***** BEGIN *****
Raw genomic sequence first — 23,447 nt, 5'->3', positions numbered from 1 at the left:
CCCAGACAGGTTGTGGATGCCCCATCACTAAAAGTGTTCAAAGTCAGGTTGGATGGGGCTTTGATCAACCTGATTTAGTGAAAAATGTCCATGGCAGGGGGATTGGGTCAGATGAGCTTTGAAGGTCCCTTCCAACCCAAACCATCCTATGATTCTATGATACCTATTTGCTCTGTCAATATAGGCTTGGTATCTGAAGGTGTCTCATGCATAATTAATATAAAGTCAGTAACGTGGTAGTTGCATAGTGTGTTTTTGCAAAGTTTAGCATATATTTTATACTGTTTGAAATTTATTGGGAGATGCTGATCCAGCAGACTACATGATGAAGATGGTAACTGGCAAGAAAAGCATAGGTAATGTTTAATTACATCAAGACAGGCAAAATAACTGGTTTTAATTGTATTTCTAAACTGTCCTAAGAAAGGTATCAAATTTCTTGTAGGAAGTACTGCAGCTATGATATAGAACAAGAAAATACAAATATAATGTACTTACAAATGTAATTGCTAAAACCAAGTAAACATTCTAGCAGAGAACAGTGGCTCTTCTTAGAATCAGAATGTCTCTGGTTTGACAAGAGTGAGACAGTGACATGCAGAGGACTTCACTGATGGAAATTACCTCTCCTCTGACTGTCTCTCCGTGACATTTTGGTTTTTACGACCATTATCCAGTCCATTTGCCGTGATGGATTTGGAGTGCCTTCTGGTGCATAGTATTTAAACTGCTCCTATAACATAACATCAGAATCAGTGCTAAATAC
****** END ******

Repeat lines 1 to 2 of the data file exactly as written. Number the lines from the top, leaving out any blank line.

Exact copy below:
Raw genomic sequence first — 23,447 nt, 5'->3', positions numbered from 1 at the left:
CCCAGACAGGTTGTGGATGCCCCATCACTAAAAGTGTTCAAAGTCAGGTTGGATGGGGCTTTGATCAACCTGATTTAGTGAAAAATGTCCATGGCAGGGGGATTGGGTCAGATGAGCTTTGAAGGTCCCTTCCAACCCAAACCATCCTATGATTCTATGATACCTATTTGCTCTGTCAATATAGGCTTGGTATCTGAAGGTGTCTCATGCATAATTAATATAAAGTCAGTAACGTGGTAGTTGCATAGTGTGTTTTTGCAAAGTTTAGCATATATTTTATACTGTTTGAAATTTATTGGGAGATGCTGATCCAGCAGACTACATGATGAAGATGGTAACTGGCAAGAAAAGCATAGGTAATGTTTAATTACATCAAGACAGGCAAAATAACTGGTTTTAATTGTATTTCTAAACTGTCCTAAGAAAGGTATCAAATTTCTTGTAGGAAGTACTGCAGCTATGATATAGAACAAGAAAATACAAATATAATGTACTTACAAATGTAATTGCTAAAACCAAGTAAACATTCTAGCAGAGAACAGTGGCTCTTCTTAGAATCAGAATGTCTCTGGTTTGACAAGAGTGAGACAGTGACATGCAGAGGACTTCACTGATGGAAATTACCTCTCCTCTGACTGTCTCTCCGTGACATTTTGGTTTTTACGACCATTATCCAGTCCATTTGCCGTGATGGATTTGGAGTGCCTTCTGGTGCATAGTATTTAAACTGCTCCTATAACATAACATCAGAATCAGTGCTAAATAC